It is not surprising that I, and probably many others, find ourselves most at peace and harmony with the divine when we are engaging in some creative process. This can be art, or it can be the creation in unity with our Divine selves. Kelsey says “As co-creators and as carriers of a divine spark, we have a responsibility to join in the work of divinization of the world. The work begins with us. We “must build — starting with the most natural territory of our own self — a work, an opus, into which something enters from all the elements of the earth.”‘(10)Even as we build our own souls we are collaborating in the building of the earth, the completion of ourselves and the world. All that is a part of our life enters into this “work” — throughout our lives we are and have been in the process of making our souls and building the world. This work can begin in earnest with our conscious response to the personal task of transformation. Our loneliness and longing remind us that we are not yet all that we are meant to be.” In the creative process, drawing on our unity with the Divine, I believe we begin to taste the resolution of existential loneliness. It is no surprise then, that my life has been filled with some form of art – whether that is my stained glass work, the meditation I find in making Ukrainian Easter Eggs, or my recent exploration into charcoal sketching.
While relationships are not the solution for existential loneliness, some relationships serve as a means for moving through our existential experiences. “Many couples today may be highly effective at communication but yet tremendously lonely in their relationship because it never goes beyond being effective. While communication skills may be necessary for intimacy and connection, they are not sufficient. What is needed for relationships which are meaningful and deeply satisfying is to learn or discover a way of being in relationship…Relationships are the deepest and most profound source of meaning for our lives. Existential and humanistic perspectives provide some of the most profound frameworks for understanding this profound power.” – Louis Hoffman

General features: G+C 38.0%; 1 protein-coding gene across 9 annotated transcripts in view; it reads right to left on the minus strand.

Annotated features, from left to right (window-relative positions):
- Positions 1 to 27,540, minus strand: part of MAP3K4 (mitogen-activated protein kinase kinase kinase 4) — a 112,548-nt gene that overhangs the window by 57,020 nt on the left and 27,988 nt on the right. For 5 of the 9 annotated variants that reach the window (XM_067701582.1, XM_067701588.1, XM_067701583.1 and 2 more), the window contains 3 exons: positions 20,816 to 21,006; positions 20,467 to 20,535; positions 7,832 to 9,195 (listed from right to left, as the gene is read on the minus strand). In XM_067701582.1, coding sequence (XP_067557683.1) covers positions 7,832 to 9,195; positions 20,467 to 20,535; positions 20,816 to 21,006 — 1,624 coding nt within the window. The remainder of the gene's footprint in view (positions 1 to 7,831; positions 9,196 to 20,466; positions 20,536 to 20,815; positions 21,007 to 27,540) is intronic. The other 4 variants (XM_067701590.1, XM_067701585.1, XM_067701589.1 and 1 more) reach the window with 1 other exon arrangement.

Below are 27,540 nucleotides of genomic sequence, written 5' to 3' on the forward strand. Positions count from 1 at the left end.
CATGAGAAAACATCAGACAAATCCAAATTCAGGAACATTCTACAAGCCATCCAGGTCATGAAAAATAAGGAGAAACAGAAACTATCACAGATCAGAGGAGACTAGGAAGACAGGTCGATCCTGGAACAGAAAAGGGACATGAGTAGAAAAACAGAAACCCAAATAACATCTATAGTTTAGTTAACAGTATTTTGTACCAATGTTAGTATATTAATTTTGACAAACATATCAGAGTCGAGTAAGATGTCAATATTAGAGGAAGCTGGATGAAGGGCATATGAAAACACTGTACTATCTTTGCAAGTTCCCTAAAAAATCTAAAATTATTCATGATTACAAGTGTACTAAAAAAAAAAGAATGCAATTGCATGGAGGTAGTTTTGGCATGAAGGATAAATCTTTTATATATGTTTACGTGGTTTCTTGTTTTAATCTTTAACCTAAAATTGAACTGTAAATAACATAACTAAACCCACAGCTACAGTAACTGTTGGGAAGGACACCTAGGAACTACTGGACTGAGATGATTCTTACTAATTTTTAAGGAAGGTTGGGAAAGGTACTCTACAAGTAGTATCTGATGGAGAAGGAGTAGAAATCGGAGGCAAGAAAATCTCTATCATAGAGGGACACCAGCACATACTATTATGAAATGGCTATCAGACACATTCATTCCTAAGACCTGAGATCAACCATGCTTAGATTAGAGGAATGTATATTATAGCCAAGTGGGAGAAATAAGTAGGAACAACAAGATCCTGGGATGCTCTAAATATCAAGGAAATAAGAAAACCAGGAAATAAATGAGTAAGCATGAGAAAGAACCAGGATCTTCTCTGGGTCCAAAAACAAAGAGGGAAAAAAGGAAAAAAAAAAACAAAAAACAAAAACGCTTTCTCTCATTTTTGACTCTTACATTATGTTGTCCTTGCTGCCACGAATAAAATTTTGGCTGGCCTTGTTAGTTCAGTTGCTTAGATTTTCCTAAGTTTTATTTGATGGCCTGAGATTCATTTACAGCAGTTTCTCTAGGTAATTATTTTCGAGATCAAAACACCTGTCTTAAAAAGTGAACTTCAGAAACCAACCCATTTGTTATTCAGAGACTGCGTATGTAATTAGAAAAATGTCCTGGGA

As a society, we (me) are used to finding the solution to stop feeling this way. And, as is the lesson in most spiritual traditions, “the key is to stop fighting this feeling as a sign that something is wrong, and instead, embrace it as a precious homing device that is ever trying to guide us ‘home.’ It’s like we’re explorers on another planet, and though we may get absorbed in our adventures, in our pockets, we have a device that is ever ready to lead us home when we’re ready.” – Julia Melges-Brenner
“This deep loneliness inspires introspection and spiritual exploration, so without this feeling of incompleteness, we can become entirely absorbed in superficial, temporal concerns. Existential loneliness thus moves us to lose interest in the mundane business of daily life and transcend everyday concerns to search for something more meaningful.
By working with our existential loneliness, we begin to dance with the Universe. We ask for signs and receive them, wonder over the meaning of our experiences, open up to new ways of perceiving life, and explore new spiritual practices. We are then blessed with moving dreams; spiritual powers; otherworldly adventures; and moments of healing, grace, peace and ecstasy.
So though our first impulse is to run away from spiritual suffering, it is what ultimately leads us to new growth and awareness. When we stop fearing this deep longing and instead embrace it, everything flips around. Then instead of fleeing our existential fear, we move through it and discover that this seeming void is actually the heart of bliss we have been longing for all along.” – Julia Melges-Brenner
I take deep comfort in having the lessons of “you are already whole – this is just a sign post for revealing it more fully” confirmed in exploring existential loneliness. I can sense moments of Divine unity, and the longing for that unity drives my every moment. I look at every experience, every interaction, every thought as a message from the universe, as my own communion with the Divine. I am deeply grateful for each sign post, and I celebrate knowing the truth of my Oneness with All.